Applied Behavioral Economics Rule of Thumb #6: Tap Into the Power of Thinking Architecture Tools To Help People With Decisions

Yesterday I outlined five primary areas of behavioral architecture that we would cover during the academic semester. Two prominent ones we covered included choice architecture (e.g., how choices are presented, such as with respect to defaults and number of choice options) and information architecture (e.g., how information is presented, such as percent of salary versus pennies for every dollar you earn).

As a third area, I framed thinking architecture as the process by which an architect tries to encourage end users to use more slow, reflective thinking versus fast, intuitive thinking. A classic question that tries to illustrate this is the following:

A bat and ball together cost $1.10. The bat costs $1.00 more than the ball. How much does the ball cost?

It is tempting for many people to think that the ball costs $0.10 (based on fast, intuitive thinking), although the correct answer is $0.05.

One form of thinking architecture could have been to get users to follow a checklist:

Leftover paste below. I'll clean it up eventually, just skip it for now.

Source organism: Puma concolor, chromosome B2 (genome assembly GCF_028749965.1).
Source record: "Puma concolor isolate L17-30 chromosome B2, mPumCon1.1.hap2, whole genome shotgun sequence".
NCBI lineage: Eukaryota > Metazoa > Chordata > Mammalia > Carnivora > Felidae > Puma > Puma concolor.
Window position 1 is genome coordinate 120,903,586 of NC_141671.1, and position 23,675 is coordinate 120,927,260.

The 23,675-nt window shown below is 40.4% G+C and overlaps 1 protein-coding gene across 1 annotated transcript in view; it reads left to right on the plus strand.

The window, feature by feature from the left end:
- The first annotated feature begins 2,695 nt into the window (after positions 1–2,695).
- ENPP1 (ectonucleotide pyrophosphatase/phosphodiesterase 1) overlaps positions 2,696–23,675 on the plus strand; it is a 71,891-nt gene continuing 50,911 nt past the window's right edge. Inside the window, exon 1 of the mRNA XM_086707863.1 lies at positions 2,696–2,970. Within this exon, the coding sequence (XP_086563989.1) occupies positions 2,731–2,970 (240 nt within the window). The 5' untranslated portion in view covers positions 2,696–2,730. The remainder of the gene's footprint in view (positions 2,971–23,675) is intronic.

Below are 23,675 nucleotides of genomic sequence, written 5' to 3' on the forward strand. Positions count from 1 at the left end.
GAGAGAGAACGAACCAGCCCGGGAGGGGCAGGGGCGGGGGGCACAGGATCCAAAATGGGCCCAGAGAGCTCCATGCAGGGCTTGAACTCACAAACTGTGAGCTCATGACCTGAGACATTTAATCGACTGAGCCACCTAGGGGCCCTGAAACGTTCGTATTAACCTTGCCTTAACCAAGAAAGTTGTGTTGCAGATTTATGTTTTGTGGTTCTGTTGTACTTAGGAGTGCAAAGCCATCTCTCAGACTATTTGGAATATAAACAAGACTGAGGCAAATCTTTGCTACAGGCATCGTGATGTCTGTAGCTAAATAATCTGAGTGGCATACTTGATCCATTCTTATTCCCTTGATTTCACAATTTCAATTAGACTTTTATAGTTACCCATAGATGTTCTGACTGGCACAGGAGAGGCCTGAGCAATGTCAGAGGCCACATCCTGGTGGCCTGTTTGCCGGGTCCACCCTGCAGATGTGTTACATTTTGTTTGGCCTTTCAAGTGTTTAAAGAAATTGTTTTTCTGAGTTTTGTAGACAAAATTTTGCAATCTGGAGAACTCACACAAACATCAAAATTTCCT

1. Write down your guess for the ball cost (e.g., $0.10).
  2. Add $1 to the ball cost and write that number down as the bat cost (e.g., $1.10).
  3. Add the ball and bat cost (e.g., $1.20)
  4. If the numbers don’t add up to $1.10, repeat step 1.

In my view of thinking architecture, we are essentially trying to slow down both the brain to try to get the mind to follow certain thinking pathways. Whereas neoclassic economics doesn’t account for thinking pathways, path dependency is everything in psychology and affects behavior.

Implementations of thinking architecture space have been less explored. However, the possibilities are endless. Some examples include:

  1. Addressing complexity (e.g., aviation pre-flight checklists for pilots)
  2. Helping to avoid common errors (e.g., blindspots such as forgotten opportunities as to how I might want to use money in retirement or risks of underinsuring myself when younger)
  3. Expanding the thinking (e.g., are there other potential ways of realizing goals during retirement)
  4. Weighing difficult tradeoffs (e.g., should the money be used to save a single life or implement an equipment upgrade)

Thinking architecture requires thoughtful design, and it is not always the easiest to implement. However, the human mind is an amazing wonder. Sometimes we need to really tap into its power.

References: Frederick, Shane. “Cognitive reflection and decision making.” Journal of Economic Perspectives 19, no. 4 (2005): 25-42.

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